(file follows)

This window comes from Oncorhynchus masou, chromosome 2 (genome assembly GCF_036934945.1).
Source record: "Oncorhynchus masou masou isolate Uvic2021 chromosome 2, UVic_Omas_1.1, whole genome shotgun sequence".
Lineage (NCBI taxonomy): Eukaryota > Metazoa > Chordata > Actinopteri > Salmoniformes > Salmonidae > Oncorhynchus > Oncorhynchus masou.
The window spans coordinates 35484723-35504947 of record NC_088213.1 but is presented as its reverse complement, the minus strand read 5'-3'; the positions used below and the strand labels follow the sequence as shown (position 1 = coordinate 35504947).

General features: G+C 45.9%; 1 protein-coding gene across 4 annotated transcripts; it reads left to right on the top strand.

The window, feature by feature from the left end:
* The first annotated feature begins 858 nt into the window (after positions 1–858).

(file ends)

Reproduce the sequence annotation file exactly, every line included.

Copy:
This window comes from Oncorhynchus masou, chromosome 2 (genome assembly GCF_036934945.1).
Source record: "Oncorhynchus masou masou isolate Uvic2021 chromosome 2, UVic_Omas_1.1, whole genome shotgun sequence".
Lineage (NCBI taxonomy): Eukaryota > Metazoa > Chordata > Actinopteri > Salmoniformes > Salmonidae > Oncorhynchus > Oncorhynchus masou.
The window spans coordinates 35484723-35504947 of record NC_088213.1 but is presented as its reverse complement, the minus strand read 5'-3'; the positions used below and the strand labels follow the sequence as shown (position 1 = coordinate 35504947).

General features: G+C 45.9%; 1 protein-coding gene across 4 annotated transcripts; it reads left to right on the top strand.

The window, feature by feature from the left end:
* The first annotated feature begins 858 nt into the window (after positions 1–858).